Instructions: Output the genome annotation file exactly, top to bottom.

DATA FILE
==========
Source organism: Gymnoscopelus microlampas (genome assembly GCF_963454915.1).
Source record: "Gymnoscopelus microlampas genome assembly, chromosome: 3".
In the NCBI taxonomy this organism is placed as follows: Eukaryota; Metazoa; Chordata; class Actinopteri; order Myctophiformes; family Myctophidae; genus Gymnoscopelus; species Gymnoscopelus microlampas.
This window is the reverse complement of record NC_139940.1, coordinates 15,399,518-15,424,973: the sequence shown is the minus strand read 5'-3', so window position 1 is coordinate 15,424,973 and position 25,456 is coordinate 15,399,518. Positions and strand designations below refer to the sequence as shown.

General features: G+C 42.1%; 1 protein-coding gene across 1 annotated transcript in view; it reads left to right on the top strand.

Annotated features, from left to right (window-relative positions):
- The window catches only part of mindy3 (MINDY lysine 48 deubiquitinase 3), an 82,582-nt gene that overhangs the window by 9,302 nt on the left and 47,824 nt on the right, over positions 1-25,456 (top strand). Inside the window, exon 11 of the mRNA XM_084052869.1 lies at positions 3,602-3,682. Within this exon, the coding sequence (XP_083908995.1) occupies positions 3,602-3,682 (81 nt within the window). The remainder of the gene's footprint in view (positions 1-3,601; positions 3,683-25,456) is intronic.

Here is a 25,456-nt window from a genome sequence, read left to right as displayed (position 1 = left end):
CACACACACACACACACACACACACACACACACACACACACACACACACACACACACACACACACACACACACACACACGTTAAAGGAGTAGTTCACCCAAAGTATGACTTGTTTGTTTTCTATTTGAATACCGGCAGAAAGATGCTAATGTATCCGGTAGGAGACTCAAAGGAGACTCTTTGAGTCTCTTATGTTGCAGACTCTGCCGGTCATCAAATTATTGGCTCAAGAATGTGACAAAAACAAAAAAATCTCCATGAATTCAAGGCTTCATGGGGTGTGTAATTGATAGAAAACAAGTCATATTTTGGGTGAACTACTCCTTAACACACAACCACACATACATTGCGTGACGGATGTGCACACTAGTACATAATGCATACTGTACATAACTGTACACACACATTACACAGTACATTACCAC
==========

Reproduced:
Source organism: Gymnoscopelus microlampas (genome assembly GCF_963454915.1).
Source record: "Gymnoscopelus microlampas genome assembly, chromosome: 3".
In the NCBI taxonomy this organism is placed as follows: Eukaryota; Metazoa; Chordata; class Actinopteri; order Myctophiformes; family Myctophidae; genus Gymnoscopelus; species Gymnoscopelus microlampas.
This window is the reverse complement of record NC_139940.1, coordinates 15,399,518-15,424,973: the sequence shown is the minus strand read 5'-3', so window position 1 is coordinate 15,424,973 and position 25,456 is coordinate 15,399,518. Positions and strand designations below refer to the sequence as shown.

General features: G+C 42.1%; 1 protein-coding gene across 1 annotated transcript in view; it reads left to right on the top strand.

Annotated features, from left to right (window-relative positions):
- The window catches only part of mindy3 (MINDY lysine 48 deubiquitinase 3), an 82,582-nt gene that overhangs the window by 9,302 nt on the left and 47,824 nt on the right, over positions 1-25,456 (top strand). Inside the window, exon 11 of the mRNA XM_084052869.1 lies at positions 3,602-3,682. Within this exon, the coding sequence (XP_083908995.1) occupies positions 3,602-3,682 (81 nt within the window). The remainder of the gene's footprint in view (positions 1-3,601; positions 3,683-25,456) is intronic.

Here is a 25,456-nt window from a genome sequence, read left to right as displayed (position 1 = left end):
CACACACACACACACACACACACACACACACACACACACACACACACACACACACACACACACACACACACACACACACGTTAAAGGAGTAGTTCACCCAAAGTATGACTTGTTTGTTTTCTATTTGAATACCGGCAGAAAGATGCTAATGTATCCGGTAGGAGACTCAAAGGAGACTCTTTGAGTCTCTTATGTTGCAGACTCTGCCGGTCATCAAATTATTGGCTCAAGAATGTGACAAAAACAAAAAAATCTCCATGAATTCAAGGCTTCATGGGGTGTGTAATTGATAGAAAACAAGTCATATTTTGGGTGAACTACTCCTTAACACACAACCACACATACATTGCGTGACGGATGTGCACACTAGTACATAATGCATACTGTACATAACTGTACACACACATTACACAGTACATTACCAC